Visiting properties in Portugal is not much different than in other countries. One difference, however, is that larger companies, in particular, can have their visit to the property logged with a signature. This often triggers irritation among buyers, as you are asked to sign something that you might not understand yet. However, the background of this signature is an internal process and not bad intentions. If in doubt, sign with “Mickey Mouse.” We have put together a series of tips in a checklist to make it easier for you to view properties in Portugal:

  • You can use Google to explore the house and the surrounding area before your visit. Use this opportunity to get a picture beforehand and to cancel the appointment if necessary.
  • Check the photos in the advertisements in advance for mould problems. A lot of damage or wall discolouration can already be seen in the pictures.
  • Be punctual on time on the agreed date. Even if you are on vacation and it is a southern European country, the broker will leave after a while and will not come back so quickly.
  • If you like the property, you should first keep this to yourself. We have often seen customers run euphorically through the house and later wondered that price negotiation was complicated. Stay cool.
  • The taste of furniture is customary in Portugal. Some customers consider the furnishing style more than the nature of the house. Focus on the house and not the furniture.
  • Ask the broker everything that is important to you. In case of doubt, you should not rely on the statements of the broker or the owner. You should clarify many points such as construction options, neighbouring properties, etc. with the city administration through a lawyer.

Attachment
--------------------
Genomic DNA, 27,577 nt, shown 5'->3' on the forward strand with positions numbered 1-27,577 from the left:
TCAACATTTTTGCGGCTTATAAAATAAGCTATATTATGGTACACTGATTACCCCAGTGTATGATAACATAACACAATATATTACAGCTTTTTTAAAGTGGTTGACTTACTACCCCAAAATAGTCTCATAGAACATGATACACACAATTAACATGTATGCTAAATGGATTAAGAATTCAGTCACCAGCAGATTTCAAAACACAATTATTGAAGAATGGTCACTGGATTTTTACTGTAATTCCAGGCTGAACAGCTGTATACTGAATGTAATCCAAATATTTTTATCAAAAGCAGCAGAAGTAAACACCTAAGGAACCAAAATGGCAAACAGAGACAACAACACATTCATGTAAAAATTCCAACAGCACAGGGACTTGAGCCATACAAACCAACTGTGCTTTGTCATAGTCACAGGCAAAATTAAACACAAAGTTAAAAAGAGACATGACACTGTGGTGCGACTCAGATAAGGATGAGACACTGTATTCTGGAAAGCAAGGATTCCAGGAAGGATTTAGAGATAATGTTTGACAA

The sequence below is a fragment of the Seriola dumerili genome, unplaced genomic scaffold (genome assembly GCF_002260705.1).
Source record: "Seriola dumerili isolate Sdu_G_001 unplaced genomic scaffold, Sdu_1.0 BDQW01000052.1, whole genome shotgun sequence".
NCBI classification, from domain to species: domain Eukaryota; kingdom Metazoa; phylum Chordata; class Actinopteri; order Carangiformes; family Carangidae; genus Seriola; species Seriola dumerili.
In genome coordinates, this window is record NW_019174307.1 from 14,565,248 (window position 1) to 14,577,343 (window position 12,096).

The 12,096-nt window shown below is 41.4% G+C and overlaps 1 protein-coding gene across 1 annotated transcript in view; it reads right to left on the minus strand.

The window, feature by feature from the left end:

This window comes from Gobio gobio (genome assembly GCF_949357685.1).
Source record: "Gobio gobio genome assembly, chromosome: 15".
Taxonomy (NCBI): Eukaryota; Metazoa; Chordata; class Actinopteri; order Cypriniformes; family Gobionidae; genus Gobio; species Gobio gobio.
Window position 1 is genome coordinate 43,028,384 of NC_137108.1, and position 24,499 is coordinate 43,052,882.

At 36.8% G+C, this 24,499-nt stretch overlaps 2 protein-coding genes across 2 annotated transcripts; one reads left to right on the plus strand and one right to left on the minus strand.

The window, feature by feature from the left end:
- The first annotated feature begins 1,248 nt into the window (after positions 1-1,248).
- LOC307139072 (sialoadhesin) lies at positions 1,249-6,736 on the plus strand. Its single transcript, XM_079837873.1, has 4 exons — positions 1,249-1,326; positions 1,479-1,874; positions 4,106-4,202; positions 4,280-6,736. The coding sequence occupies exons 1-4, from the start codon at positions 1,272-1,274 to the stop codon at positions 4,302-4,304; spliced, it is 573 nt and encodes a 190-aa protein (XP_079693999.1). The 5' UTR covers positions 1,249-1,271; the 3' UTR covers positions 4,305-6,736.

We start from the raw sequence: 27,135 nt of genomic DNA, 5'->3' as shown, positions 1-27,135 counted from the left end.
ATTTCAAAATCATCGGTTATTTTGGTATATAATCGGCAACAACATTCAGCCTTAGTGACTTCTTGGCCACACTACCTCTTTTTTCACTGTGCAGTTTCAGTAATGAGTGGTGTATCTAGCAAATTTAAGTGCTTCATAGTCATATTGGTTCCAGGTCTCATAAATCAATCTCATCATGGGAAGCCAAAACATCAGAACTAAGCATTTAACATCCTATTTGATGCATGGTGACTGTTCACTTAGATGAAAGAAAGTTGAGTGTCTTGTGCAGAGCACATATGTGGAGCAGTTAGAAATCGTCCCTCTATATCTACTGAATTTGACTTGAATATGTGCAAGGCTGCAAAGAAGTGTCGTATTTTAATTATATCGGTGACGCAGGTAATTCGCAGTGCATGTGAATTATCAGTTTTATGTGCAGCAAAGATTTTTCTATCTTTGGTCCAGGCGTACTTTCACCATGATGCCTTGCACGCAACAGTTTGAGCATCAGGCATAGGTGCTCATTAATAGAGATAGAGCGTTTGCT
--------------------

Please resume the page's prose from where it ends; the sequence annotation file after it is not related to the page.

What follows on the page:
• Pay attention to moisture damage on the walls. The areas around the windows and weather sides, in particular, are often weak spots. In Portugal, there are usually no moisture barriers installed, which can be seen in the areas of the baseboards.
  • Also, review places in the property that may not be immediately accessible. If the house has access to the attic, be sure to take a look at it. Look behind closets if possible. In the basement, it usually looks rather untidy. However, you should still look in the corners to see if there are any building defects or moisture. Wrong restraint is out of place here.
  • Take enough time to visit and take pictures if necessary. We have often seen buyers walk through the property, and questions remain unanswered later.
    Take your time to explore the area around the house. Take a long walk or drive through the city by car. If necessary, it is worth returning to the property at a different time of day and getting a second impression. Rule out that nothing is bothering you significantly, such as loud dogs, street noise, or hotels in the area.
  • Check the sun orientation when visiting the property. Everyone has their preferences here. Some like it very sunny and some more sheltered.
    Some houses are already in tourist rental and are advertised as such. In these cases, be sure to get an overview of the rental income and read the comments of the visitors. Both can be done over portals such as Airbnb or Booking without much effort.

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